MacBook Pro 13-inch with Retina display (2014) review

Apple's more portable MacBook Pro gets even faster, but is it worth the upgrade?

Apple MacBook Pro 13-inch with Retina 2014
All pixels and smiles

Why you can trust TechRadar We spend hours testing every product or service we review, so you can be sure you’re buying the best. Find out more about how we test.

The 13-inch MacBook Pro features the same iconic aluminum unibody design as previous MacBooks. If you were to place it side-by-side with last year's model, you wouldn't be able to tell the two apart.

At 1.57kg (3.46 pounds), it also weighs the same. That's 14% heavier than the 13-inch MacBook Air's 1.35kg (2.97 pounds), which despite not seeming like a huge amount makes quite a difference when picking up it up with a single hand or carrying it in a backpack.

That's partly owed to the Retina MacBook Pro's design which, instead of tapering to a narrow edge like the Air, is evenly distributed, giving it a more square-like appearance.

Closed lid

As usual, build quality is second to none, with no detectable flex wherever you choose to prod and poke at it. The lid is similarly sturdy with very little wobble once raised into position and can be easily opened with a single finger, thanks to the hollow lip along the front edge.

The MacBook Pro features the same glossy, glass-covered In-Plane Switching (IPS) screen as the previous generation, and it's still gorgeous to look at, making for deep blacks and vibrant color tones that pop.

Not only is the display more attractive than the comparatively washed-out TN panels found on the Apple's MacBook Air range, it also possesses the better viewing angles of the two, viewable from around 178 degrees.

Surrounding the display is a fingerprint-attracting black bezel measuring 1.5cm (left and right) and 2.5cm (top and bottom), with a 720p HD webcam embedded along the top.

Sharp shooter

Its native 2560 x 1600 pixel-resolution provides a 227 pixels-per-inch (ppi) ratio, rendering UI elements and icons incredibly sharp. It means you can see more of high-resolution images, with far greater clarity than a regular 1080p display. Fonts too are more legible - particularly serif ones - which makes reading web content easier on the eyes.

Apple lets you flick between four default pixel resolutions in the Systems Preferences panel to choose between a sharper image or more desktop real-estate. They are: 1024 x 768, 1280 x 800, 1440 x 900 and 1680 x 1050. Each option doubles the pixel count using OS X's Hi-DPI mode to achieve a "Retina"-like quality.


Using an app such as SwitchResX, you can set the resolution even higher to show even more of the desktop, something Apple likely decided against as it makes text much harder to read with cramped menus at higher resolutions.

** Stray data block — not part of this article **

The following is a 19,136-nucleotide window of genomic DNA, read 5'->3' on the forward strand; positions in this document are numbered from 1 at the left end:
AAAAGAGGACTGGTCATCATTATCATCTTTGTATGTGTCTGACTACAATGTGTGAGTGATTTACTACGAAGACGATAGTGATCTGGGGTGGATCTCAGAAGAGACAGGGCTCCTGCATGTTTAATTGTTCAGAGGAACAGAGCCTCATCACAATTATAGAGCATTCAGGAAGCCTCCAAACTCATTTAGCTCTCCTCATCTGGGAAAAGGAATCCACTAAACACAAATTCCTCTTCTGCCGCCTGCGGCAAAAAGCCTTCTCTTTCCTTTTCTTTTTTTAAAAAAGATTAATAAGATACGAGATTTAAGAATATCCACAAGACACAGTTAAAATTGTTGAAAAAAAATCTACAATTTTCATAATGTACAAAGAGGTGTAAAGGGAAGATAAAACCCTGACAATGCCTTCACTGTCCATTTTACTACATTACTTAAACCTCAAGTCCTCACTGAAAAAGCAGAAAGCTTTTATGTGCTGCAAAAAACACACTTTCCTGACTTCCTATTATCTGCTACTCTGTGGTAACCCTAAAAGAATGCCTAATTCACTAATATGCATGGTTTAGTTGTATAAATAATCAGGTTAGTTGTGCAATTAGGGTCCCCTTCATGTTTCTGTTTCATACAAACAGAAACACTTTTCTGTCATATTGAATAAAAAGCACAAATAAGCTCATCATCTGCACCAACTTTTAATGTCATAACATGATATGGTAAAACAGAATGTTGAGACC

Nontheless, there's something truly satisfying about using the desktop at 1920 x 1200 or 2048 x 1280, which allows you to see all of the cells on spreadsheets, edit large images without scrolling and snap apps to the sides of the screen (using an app such as Hyperdock).

There is an ever so slight impact on performance that's noticable when using heavy duty imaging applications, or using 10 or more apps at once, with the occasional stutter or second of lag, but it's far from a big deal.


Connectivity on the machine is fine, with a MagSafe 2 adapter, two Thunderbolt 2 ports that support up to 20Gbps transfer speeds, a USB 3.0 port, headphone jack and dual mics along the left-hand edge.

Intel's Thunderbolt 2 standard is compatible with an increasing array of devices and the MacBook Pro allows you to daisy chain up to six of them.

Apple MacBook Pro 13-inch with Retina 2014

On the machine's right-hande side is an SXC card slot, HDMI port and one USB 3.0 port. There are no FireWire 800 or Ethernet ports, but if you need these protocols, you can get adapters that fit the Thunderbolt 2 ports - though depending on the interface there may be limitations on the speeds that they can operate.

Apple MacBook Pro 13-inch with Retina 2014

It's worth noting that, while the machine isn't compatible with Apple's older MagSafe 1 charger, you can pick up a MagSafe 1 to MagSafe 2 convertor from Apple for £9 (around $6, or AUS$11), which would effectively get you a cheap spare charger.

Apple moved to 802.11ac Wi-Fi for last year's 2013 refresh and has been kept for this year's machines. Wireless connectivity is once again dependable while allowing for speedy download rates, which will be faster when used in conjunction with an AC-enabled router.

Kane Fulton
Kane has been fascinated by the endless possibilities of computers since first getting his hands on an Amiga 500+ back in 1991. These days he mostly lives in realm of VR, where he's working his way into the world Paddleball rankings in Rec Room.